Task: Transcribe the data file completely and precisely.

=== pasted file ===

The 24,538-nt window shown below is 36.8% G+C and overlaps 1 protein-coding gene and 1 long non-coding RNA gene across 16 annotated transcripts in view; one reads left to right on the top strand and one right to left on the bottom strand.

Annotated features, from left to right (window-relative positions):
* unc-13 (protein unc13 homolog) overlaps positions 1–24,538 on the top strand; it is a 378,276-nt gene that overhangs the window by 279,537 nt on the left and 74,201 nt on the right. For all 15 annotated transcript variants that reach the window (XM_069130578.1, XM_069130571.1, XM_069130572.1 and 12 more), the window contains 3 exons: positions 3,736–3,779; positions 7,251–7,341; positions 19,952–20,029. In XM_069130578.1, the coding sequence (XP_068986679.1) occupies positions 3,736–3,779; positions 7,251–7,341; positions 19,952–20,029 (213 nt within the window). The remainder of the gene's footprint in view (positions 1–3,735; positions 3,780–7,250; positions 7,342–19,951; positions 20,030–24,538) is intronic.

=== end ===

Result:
The 24,538-nt window shown below is 36.8% G+C and overlaps 1 protein-coding gene and 1 long non-coding RNA gene across 16 annotated transcripts in view; one reads left to right on the top strand and one right to left on the bottom strand.

Annotated features, from left to right (window-relative positions):
* unc-13 (protein unc13 homolog) overlaps positions 1–24,538 on the top strand; it is a 378,276-nt gene that overhangs the window by 279,537 nt on the left and 74,201 nt on the right. For all 15 annotated transcript variants that reach the window (XM_069130578.1, XM_069130571.1, XM_069130572.1 and 12 more), the window contains 3 exons: positions 3,736–3,779; positions 7,251–7,341; positions 19,952–20,029. In XM_069130578.1, the coding sequence (XP_068986679.1) occupies positions 3,736–3,779; positions 7,251–7,341; positions 19,952–20,029 (213 nt within the window). The remainder of the gene's footprint in view (positions 1–3,735; positions 3,780–7,250; positions 7,342–19,951; positions 20,030–24,538) is intronic.